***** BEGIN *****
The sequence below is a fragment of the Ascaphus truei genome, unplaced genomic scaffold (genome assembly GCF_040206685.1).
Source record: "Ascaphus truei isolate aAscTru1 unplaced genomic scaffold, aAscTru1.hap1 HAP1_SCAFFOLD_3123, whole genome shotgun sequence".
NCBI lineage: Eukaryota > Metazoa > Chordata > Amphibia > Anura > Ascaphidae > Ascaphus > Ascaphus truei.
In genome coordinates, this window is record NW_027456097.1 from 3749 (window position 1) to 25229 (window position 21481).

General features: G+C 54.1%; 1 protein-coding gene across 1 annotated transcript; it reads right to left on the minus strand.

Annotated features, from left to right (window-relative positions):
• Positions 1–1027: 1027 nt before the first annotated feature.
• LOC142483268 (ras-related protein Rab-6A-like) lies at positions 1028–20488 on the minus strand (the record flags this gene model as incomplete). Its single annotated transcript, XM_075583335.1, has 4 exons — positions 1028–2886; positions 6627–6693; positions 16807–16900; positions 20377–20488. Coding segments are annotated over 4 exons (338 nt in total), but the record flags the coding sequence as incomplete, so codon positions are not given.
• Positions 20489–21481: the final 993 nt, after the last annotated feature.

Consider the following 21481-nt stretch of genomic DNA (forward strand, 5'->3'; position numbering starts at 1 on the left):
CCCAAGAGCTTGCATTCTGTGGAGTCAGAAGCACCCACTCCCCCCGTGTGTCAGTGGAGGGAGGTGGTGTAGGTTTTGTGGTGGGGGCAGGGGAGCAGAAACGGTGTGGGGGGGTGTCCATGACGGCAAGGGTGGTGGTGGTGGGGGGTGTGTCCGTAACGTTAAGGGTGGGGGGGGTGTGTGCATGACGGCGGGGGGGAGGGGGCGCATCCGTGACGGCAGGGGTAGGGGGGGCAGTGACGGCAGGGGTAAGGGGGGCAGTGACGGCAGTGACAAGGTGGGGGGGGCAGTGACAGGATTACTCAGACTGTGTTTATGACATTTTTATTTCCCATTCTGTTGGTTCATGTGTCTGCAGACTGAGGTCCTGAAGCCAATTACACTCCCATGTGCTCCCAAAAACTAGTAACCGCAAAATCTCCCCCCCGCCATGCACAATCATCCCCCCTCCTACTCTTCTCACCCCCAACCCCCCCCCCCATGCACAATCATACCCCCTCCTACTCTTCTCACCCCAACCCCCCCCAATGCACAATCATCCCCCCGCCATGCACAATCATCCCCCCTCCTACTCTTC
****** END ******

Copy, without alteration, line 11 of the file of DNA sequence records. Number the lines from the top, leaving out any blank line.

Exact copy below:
CCCAAGAGCTTGCATTCTGTGGAGTCAGAAGCACCCACTCCCCCCGTGTGTCAGTGGAGGGAGGTGGTGTAGGTTTTGTGGTGGGGGCAGGGGAGCAGAAACGGTGTGGGGGGGTGTCCATGACGGCAAGGGTGGTGGTGGTGGGGGGTGTGTCCGTAACGTTAAGGGTGGGGGGGGTGTGTGCATGACGGCGGGGGGGAGGGGGCGCATCCGTGACGGCAGGGGTAGGGGGGGCAGTGACGGCAGGGGTAAGGGGGGCAGTGACGGCAGTGACAAGGTGGGGGGGGCAGTGACAGGATTACTCAGACTGTGTTTATGACATTTTTATTTCCCATTCTGTTGGTTCATGTGTCTGCAGACTGAGGTCCTGAAGCCAATTACACTCCCATGTGCTCCCAAAAACTAGTAACCGCAAAATCTCCCCCCCGCCATGCACAATCATCCCCCCTCCTACTCTTCTCACCCCCAACCCCCCCCCCCATGCACAATCATACCCCCTCCTACTCTTCTCACCCCAACCCCCCCCAATGCACAATCATCCCCCCGCCATGCACAATCATCCCCCCTCCTACTCTTC